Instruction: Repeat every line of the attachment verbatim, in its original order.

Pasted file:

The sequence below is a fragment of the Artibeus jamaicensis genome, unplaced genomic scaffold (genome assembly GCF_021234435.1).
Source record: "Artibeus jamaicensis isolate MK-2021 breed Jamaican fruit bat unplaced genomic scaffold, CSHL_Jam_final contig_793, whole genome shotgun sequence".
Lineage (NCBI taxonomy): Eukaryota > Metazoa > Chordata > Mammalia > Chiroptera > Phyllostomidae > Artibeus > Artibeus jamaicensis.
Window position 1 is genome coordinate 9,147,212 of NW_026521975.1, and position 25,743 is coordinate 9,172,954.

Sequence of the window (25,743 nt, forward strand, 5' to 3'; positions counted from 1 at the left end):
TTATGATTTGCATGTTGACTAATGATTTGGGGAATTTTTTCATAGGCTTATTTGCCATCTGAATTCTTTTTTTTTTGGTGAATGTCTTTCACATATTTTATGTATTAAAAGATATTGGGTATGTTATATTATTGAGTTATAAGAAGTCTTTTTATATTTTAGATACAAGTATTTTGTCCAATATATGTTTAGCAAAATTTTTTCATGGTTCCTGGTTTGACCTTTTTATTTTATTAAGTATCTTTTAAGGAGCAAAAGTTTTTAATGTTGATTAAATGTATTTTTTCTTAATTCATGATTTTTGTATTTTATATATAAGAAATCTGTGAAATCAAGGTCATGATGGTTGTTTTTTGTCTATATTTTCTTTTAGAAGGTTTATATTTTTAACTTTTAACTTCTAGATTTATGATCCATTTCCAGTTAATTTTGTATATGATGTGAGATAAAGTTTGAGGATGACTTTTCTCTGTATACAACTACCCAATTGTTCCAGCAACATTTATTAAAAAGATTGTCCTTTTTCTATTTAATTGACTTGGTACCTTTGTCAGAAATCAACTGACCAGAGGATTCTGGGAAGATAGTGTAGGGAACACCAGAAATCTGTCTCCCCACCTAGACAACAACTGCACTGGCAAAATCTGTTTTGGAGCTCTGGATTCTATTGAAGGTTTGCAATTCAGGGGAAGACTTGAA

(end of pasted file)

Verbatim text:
The sequence below is a fragment of the Artibeus jamaicensis genome, unplaced genomic scaffold (genome assembly GCF_021234435.1).
Source record: "Artibeus jamaicensis isolate MK-2021 breed Jamaican fruit bat unplaced genomic scaffold, CSHL_Jam_final contig_793, whole genome shotgun sequence".
Lineage (NCBI taxonomy): Eukaryota > Metazoa > Chordata > Mammalia > Chiroptera > Phyllostomidae > Artibeus > Artibeus jamaicensis.
Window position 1 is genome coordinate 9,147,212 of NW_026521975.1, and position 25,743 is coordinate 9,172,954.

Sequence of the window (25,743 nt, forward strand, 5' to 3'; positions counted from 1 at the left end):
TTATGATTTGCATGTTGACTAATGATTTGGGGAATTTTTTCATAGGCTTATTTGCCATCTGAATTCTTTTTTTTTTGGTGAATGTCTTTCACATATTTTATGTATTAAAAGATATTGGGTATGTTATATTATTGAGTTATAAGAAGTCTTTTTATATTTTAGATACAAGTATTTTGTCCAATATATGTTTAGCAAAATTTTTTCATGGTTCCTGGTTTGACCTTTTTATTTTATTAAGTATCTTTTAAGGAGCAAAAGTTTTTAATGTTGATTAAATGTATTTTTTCTTAATTCATGATTTTTGTATTTTATATATAAGAAATCTGTGAAATCAAGGTCATGATGGTTGTTTTTTGTCTATATTTTCTTTTAGAAGGTTTATATTTTTAACTTTTAACTTCTAGATTTATGATCCATTTCCAGTTAATTTTGTATATGATGTGAGATAAAGTTTGAGGATGACTTTTCTCTGTATACAACTACCCAATTGTTCCAGCAACATTTATTAAAAAGATTGTCCTTTTTCTATTTAATTGACTTGGTACCTTTGTCAGAAATCAACTGACCAGAGGATTCTGGGAAGATAGTGTAGGGAACACCAGAAATCTGTCTCCCCACCTAGACAACAACTGCACTGGCAAAATCTGTTTTGGAGCTCTGGATTCTATTGAAGGTTTGCAATTCAGGGGAAGACTTGAA